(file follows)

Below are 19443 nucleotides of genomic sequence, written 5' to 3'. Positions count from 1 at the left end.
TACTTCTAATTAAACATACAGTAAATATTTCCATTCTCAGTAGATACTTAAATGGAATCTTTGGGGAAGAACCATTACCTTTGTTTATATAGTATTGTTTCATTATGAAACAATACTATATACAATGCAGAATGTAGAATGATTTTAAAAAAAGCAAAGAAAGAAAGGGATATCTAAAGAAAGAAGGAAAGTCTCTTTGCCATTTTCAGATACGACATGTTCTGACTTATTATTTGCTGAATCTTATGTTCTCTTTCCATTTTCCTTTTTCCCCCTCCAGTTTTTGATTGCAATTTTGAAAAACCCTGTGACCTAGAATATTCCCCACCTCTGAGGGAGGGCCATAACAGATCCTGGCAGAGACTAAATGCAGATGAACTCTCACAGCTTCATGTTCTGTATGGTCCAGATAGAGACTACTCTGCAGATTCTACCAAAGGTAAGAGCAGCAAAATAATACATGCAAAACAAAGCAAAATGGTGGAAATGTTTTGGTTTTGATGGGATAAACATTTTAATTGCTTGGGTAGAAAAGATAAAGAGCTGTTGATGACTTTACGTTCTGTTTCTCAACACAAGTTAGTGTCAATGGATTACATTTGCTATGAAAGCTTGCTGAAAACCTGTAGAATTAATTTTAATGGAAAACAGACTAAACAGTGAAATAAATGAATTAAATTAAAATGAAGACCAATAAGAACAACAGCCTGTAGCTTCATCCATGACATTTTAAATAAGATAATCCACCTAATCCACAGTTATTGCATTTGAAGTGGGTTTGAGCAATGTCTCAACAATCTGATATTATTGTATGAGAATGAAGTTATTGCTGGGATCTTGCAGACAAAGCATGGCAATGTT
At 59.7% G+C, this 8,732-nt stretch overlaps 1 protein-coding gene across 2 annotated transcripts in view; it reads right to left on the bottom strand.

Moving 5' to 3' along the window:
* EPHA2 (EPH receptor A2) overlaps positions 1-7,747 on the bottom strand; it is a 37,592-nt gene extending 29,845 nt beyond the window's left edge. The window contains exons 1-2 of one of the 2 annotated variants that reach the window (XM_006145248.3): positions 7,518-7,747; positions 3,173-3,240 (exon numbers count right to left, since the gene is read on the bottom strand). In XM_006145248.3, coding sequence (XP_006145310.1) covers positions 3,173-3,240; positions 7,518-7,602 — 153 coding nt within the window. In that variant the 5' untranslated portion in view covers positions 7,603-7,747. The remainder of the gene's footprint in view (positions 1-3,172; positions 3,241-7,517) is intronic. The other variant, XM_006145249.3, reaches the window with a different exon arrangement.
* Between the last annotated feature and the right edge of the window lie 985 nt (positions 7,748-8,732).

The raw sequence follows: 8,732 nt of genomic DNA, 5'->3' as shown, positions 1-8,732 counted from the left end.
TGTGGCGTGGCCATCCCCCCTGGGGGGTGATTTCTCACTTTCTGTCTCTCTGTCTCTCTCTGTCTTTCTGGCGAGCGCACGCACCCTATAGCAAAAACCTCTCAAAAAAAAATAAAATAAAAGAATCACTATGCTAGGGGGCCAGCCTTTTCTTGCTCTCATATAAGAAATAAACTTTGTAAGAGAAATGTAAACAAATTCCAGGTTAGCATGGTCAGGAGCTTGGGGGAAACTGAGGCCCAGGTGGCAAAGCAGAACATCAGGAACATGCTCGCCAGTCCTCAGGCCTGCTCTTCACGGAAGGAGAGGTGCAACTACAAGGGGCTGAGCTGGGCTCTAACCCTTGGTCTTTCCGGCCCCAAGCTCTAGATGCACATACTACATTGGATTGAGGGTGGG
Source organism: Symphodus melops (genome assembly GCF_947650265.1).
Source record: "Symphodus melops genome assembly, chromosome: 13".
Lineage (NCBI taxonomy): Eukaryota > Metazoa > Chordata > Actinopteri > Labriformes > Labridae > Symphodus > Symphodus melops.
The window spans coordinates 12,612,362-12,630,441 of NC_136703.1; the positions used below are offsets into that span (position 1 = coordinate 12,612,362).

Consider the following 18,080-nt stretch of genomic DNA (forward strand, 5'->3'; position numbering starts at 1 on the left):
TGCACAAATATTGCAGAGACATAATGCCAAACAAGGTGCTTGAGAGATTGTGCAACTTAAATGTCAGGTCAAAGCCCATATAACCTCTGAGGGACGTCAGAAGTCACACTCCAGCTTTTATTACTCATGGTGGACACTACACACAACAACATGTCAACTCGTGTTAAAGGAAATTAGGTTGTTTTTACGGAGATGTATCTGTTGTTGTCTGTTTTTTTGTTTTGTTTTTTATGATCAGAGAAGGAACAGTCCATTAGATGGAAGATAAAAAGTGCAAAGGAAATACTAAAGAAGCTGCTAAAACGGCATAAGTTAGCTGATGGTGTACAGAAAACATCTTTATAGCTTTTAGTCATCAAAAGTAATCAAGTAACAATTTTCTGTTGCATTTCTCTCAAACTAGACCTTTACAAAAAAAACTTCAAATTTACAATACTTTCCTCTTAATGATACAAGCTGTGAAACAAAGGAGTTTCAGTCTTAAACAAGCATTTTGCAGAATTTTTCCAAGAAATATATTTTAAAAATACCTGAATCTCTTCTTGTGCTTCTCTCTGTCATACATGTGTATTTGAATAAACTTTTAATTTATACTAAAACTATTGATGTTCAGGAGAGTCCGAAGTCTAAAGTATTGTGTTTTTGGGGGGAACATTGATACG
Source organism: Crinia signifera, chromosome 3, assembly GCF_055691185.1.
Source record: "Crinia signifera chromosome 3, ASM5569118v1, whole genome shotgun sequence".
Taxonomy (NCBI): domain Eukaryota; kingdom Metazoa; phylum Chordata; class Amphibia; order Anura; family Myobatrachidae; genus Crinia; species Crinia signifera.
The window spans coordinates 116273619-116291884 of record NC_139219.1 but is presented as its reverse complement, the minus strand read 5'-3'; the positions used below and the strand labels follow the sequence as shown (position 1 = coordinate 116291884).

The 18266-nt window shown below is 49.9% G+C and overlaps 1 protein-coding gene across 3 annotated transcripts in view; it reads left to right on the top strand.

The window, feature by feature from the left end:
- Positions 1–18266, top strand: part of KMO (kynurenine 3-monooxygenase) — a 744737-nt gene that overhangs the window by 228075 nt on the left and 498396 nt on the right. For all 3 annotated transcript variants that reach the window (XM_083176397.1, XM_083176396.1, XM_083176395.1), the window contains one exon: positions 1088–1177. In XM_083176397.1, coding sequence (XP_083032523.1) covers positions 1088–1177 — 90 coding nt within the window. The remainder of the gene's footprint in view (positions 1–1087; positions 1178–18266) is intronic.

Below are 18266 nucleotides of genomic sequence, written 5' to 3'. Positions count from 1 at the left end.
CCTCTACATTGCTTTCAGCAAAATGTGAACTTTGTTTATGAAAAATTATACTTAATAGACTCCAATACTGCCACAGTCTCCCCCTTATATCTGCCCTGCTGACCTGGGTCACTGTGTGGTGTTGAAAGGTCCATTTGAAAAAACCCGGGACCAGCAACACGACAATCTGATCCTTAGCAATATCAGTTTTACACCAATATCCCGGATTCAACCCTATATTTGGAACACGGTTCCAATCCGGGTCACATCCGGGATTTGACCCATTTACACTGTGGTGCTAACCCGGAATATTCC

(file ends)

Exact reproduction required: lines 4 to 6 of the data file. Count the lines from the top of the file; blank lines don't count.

Moving 5' to 3' along the window:
* EPHA2 (EPH receptor A2) overlaps positions 1-7,747 on the bottom strand; it is a 37,592-nt gene extending 29,845 nt beyond the window's left edge. The window contains exons 1-2 of one of the 2 annotated variants that reach the window (XM_006145248.3): positions 7,518-7,747; positions 3,173-3,240 (exon numbers count right to left, since the gene is read on the bottom strand). In XM_006145248.3, coding sequence (XP_006145310.1) covers positions 3,173-3,240; positions 7,518-7,602 — 153 coding nt within the window. In that variant the 5' untranslated portion in view covers positions 7,603-7,747. The remainder of the gene's footprint in view (positions 1-3,172; positions 3,241-7,517) is intronic. The other variant, XM_006145249.3, reaches the window with a different exon arrangement.
* Between the last annotated feature and the right edge of the window lie 985 nt (positions 7,748-8,732).